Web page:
Monday, February 10, 2014
"The citizens petitioned the General for permission to leave the town, and he promised, on surrendering their arms..."
"...Despairing of driving the Colonists to resistance by any other means than actual hostility, a detachment of the army at Boston marched into the country in all the array of war; and, unprovoked, fired upon, and killed several of the inhabitants. The neighbouring farmers suddenly assembled, and repelled the attack. From this, all communication between the town and country was intercepted. The citizens petitioned the General for permission to leave the town, and he promised, on surrendering their arms, to permit them to depart with their other effects. They accordingly surrendered their arms, and the General violated his faith. Under various pretences, passports were delayed and denied; and many thousands of the inhabitants are, at this day, confined in the town, in the utmost wretchedness and want. The lame, the blind, and the sick, have indeed, been turned out into the neighbouring fields; and some, eluding the vigilance of the centries, have escaped from the town, by swimming to the adjacent shores....By order of the Congress, John Hancock President, Philadelphia, July 28, 1775."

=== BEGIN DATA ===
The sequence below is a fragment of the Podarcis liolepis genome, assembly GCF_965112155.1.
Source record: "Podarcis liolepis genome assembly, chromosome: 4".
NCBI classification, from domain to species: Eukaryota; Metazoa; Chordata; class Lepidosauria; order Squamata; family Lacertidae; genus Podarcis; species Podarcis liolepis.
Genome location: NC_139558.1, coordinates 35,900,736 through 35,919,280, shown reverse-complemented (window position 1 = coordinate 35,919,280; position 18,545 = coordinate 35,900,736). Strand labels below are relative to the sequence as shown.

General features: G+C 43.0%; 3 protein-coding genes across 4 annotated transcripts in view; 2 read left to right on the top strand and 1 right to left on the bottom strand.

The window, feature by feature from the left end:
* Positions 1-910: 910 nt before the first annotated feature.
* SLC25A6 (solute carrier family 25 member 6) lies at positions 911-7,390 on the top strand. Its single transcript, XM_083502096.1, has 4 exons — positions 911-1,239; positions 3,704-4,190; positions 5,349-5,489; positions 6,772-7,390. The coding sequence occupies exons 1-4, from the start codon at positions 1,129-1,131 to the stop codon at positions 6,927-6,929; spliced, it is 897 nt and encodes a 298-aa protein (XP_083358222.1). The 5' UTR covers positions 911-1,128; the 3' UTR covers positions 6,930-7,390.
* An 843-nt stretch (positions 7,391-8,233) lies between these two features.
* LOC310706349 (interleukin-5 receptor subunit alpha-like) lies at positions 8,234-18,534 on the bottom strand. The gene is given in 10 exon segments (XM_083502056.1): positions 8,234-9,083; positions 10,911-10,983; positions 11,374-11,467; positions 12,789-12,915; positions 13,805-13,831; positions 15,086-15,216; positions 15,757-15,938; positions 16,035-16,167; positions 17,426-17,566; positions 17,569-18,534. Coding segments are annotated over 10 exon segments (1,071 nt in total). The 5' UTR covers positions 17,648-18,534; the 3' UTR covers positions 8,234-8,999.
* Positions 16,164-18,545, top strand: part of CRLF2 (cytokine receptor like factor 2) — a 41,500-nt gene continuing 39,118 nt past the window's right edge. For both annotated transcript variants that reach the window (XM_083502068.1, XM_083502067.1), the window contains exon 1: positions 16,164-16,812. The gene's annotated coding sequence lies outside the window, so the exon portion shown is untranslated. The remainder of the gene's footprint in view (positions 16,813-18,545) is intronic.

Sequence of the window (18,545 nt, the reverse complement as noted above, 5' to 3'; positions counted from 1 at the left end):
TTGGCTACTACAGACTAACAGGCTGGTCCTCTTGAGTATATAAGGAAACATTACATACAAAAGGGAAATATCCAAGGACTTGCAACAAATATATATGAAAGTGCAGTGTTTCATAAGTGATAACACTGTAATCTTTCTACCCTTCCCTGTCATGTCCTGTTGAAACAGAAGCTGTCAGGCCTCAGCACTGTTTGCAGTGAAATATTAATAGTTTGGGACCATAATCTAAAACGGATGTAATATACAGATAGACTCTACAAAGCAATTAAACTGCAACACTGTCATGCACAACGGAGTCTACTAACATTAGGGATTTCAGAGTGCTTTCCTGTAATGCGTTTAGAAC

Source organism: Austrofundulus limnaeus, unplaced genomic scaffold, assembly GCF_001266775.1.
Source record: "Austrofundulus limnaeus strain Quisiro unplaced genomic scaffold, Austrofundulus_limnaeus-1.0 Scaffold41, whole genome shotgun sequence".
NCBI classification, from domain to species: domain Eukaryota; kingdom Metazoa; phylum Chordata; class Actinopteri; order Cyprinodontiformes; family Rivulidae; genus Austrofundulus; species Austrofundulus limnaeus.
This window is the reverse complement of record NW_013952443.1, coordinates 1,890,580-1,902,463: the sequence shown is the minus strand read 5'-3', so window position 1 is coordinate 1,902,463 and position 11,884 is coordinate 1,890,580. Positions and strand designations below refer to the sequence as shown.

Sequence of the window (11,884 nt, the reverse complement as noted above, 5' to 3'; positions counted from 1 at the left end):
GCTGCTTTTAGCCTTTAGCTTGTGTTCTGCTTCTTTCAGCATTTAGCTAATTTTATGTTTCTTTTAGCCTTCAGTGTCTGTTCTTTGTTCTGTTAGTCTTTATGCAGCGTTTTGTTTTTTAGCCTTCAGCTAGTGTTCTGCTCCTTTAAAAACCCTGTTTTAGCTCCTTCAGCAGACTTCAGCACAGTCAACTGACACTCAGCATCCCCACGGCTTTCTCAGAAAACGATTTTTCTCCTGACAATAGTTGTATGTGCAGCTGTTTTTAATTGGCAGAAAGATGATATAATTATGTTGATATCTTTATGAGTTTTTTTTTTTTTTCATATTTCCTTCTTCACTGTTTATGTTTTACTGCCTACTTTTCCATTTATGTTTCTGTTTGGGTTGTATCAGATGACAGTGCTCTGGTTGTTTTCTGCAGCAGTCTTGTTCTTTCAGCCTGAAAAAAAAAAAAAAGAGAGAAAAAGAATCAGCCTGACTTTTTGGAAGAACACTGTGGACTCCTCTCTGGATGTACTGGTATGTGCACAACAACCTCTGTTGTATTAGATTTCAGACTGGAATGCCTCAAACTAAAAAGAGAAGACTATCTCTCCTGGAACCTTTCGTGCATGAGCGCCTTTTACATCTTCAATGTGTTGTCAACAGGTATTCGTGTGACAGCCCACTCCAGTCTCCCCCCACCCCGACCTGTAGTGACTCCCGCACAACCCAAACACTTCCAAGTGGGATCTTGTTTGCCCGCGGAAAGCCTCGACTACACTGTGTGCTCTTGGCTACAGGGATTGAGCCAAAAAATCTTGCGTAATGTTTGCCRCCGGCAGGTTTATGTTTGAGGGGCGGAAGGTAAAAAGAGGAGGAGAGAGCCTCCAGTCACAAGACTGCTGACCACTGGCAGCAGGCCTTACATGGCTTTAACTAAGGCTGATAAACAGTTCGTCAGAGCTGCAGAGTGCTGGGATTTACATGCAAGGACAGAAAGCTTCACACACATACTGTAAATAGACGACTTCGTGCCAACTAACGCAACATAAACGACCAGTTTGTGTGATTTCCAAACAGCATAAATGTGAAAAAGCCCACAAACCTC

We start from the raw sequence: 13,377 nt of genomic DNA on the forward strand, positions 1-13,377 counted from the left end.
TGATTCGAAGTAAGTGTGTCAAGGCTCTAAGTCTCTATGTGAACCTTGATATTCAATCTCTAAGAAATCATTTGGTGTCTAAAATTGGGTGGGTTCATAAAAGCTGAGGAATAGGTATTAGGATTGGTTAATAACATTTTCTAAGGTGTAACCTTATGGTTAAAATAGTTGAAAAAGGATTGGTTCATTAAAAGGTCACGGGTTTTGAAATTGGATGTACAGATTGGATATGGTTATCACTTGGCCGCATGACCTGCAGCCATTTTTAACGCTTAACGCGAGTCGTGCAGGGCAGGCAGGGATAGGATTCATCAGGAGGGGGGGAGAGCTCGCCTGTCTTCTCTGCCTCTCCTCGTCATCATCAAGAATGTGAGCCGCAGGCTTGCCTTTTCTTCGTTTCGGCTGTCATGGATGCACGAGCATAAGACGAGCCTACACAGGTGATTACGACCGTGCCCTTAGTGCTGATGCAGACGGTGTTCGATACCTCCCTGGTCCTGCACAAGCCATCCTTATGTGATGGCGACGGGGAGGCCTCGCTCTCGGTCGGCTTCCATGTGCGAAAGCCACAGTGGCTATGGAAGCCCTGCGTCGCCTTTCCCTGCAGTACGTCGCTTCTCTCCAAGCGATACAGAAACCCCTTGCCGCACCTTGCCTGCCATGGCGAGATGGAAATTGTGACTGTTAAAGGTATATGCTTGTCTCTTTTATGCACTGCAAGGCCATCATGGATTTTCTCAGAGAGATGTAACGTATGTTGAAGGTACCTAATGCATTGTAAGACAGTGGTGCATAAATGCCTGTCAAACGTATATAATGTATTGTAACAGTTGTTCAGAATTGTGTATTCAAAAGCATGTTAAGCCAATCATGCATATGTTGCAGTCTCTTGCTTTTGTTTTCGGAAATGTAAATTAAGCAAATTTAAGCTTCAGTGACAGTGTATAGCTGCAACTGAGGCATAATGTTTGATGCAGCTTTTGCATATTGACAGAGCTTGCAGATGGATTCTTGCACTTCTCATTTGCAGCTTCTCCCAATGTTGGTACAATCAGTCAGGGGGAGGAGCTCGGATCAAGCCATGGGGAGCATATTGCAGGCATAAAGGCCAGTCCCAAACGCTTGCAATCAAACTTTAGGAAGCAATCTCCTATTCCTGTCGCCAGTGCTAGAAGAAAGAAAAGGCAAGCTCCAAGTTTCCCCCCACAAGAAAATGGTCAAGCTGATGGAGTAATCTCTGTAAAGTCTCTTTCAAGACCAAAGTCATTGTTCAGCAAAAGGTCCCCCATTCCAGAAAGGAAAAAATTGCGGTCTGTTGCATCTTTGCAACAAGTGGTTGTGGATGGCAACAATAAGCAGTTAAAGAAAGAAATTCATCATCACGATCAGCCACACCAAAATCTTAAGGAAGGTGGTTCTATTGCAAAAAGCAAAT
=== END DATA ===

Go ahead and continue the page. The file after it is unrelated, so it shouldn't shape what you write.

[The Address to the People of Ireland, Pennsylvania Packet, 7 August, 1775. Journals of the Continental Congress, 1774-1789. FRIDAY, JULY 28, 1775]